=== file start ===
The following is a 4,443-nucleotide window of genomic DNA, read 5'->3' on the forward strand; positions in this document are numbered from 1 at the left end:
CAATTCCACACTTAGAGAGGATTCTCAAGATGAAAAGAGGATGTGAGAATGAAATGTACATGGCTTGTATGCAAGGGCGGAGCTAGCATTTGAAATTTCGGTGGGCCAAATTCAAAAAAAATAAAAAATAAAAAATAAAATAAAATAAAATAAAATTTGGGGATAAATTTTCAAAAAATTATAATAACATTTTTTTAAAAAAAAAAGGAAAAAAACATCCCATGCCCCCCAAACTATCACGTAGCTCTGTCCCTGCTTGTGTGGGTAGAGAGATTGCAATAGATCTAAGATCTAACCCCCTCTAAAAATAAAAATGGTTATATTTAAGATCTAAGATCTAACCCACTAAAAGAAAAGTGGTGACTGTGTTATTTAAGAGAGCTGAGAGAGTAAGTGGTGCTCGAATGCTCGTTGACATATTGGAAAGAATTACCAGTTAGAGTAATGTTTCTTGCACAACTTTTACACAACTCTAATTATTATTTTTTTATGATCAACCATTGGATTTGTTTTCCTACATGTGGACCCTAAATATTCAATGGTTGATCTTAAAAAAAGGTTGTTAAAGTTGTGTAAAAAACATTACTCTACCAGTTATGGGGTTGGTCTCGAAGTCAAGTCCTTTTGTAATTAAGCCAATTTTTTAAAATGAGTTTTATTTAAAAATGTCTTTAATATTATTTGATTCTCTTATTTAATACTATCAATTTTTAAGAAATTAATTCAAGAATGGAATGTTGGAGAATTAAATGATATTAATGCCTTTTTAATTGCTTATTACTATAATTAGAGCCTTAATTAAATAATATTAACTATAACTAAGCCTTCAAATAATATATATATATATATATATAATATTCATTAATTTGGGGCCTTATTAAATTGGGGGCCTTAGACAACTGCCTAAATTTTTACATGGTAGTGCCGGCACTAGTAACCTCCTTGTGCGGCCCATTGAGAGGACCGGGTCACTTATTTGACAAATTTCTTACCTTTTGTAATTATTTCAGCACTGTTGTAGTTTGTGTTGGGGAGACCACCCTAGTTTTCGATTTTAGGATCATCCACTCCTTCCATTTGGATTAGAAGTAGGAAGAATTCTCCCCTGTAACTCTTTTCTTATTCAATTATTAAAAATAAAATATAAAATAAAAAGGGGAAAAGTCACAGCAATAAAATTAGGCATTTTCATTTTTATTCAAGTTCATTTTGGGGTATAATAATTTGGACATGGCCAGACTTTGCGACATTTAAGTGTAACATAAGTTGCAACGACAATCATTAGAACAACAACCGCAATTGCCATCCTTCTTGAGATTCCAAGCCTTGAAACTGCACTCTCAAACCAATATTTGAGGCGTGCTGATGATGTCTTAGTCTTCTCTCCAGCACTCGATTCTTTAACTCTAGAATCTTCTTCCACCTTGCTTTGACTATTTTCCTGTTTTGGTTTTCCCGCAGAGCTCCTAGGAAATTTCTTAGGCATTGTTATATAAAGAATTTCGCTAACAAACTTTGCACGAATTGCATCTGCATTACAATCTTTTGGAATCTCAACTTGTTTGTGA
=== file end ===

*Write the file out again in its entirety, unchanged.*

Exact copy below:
The following is a 4,443-nucleotide window of genomic DNA, read 5'->3' on the forward strand; positions in this document are numbered from 1 at the left end:
CAATTCCACACTTAGAGAGGATTCTCAAGATGAAAAGAGGATGTGAGAATGAAATGTACATGGCTTGTATGCAAGGGCGGAGCTAGCATTTGAAATTTCGGTGGGCCAAATTCAAAAAAAATAAAAAATAAAAAATAAAATAAAATAAAATAAAATTTGGGGATAAATTTTCAAAAAATTATAATAACATTTTTTTAAAAAAAAAAGGAAAAAAACATCCCATGCCCCCCAAACTATCACGTAGCTCTGTCCCTGCTTGTGTGGGTAGAGAGATTGCAATAGATCTAAGATCTAACCCCCTCTAAAAATAAAAATGGTTATATTTAAGATCTAAGATCTAACCCACTAAAAGAAAAGTGGTGACTGTGTTATTTAAGAGAGCTGAGAGAGTAAGTGGTGCTCGAATGCTCGTTGACATATTGGAAAGAATTACCAGTTAGAGTAATGTTTCTTGCACAACTTTTACACAACTCTAATTATTATTTTTTTATGATCAACCATTGGATTTGTTTTCCTACATGTGGACCCTAAATATTCAATGGTTGATCTTAAAAAAAGGTTGTTAAAGTTGTGTAAAAAACATTACTCTACCAGTTATGGGGTTGGTCTCGAAGTCAAGTCCTTTTGTAATTAAGCCAATTTTTTAAAATGAGTTTTATTTAAAAATGTCTTTAATATTATTTGATTCTCTTATTTAATACTATCAATTTTTAAGAAATTAATTCAAGAATGGAATGTTGGAGAATTAAATGATATTAATGCCTTTTTAATTGCTTATTACTATAATTAGAGCCTTAATTAAATAATATTAACTATAACTAAGCCTTCAAATAATATATATATATATATATATAATATTCATTAATTTGGGGCCTTATTAAATTGGGGGCCTTAGACAACTGCCTAAATTTTTACATGGTAGTGCCGGCACTAGTAACCTCCTTGTGCGGCCCATTGAGAGGACCGGGTCACTTATTTGACAAATTTCTTACCTTTTGTAATTATTTCAGCACTGTTGTAGTTTGTGTTGGGGAGACCACCCTAGTTTTCGATTTTAGGATCATCCACTCCTTCCATTTGGATTAGAAGTAGGAAGAATTCTCCCCTGTAACTCTTTTCTTATTCAATTATTAAAAATAAAATATAAAATAAAAAGGGGAAAAGTCACAGCAATAAAATTAGGCATTTTCATTTTTATTCAAGTTCATTTTGGGGTATAATAATTTGGACATGGCCAGACTTTGCGACATTTAAGTGTAACATAAGTTGCAACGACAATCATTAGAACAACAACCGCAATTGCCATCCTTCTTGAGATTCCAAGCCTTGAAACTGCACTCTCAAACCAATATTTGAGGCGTGCTGATGATGTCTTAGTCTTCTCTCCAGCACTCGATTCTTTAACTCTAGAATCTTCTTCCACCTTGCTTTGACTATTTTCCTGTTTTGGTTTTCCCGCAGAGCTCCTAGGAAATTTCTTAGGCATTGTTATATAAAGAATTTCGCTAACAAACTTTGCACGAATTGCATCTGCATTACAATCTTTTGGAATCTCAACTTGTTTGTGA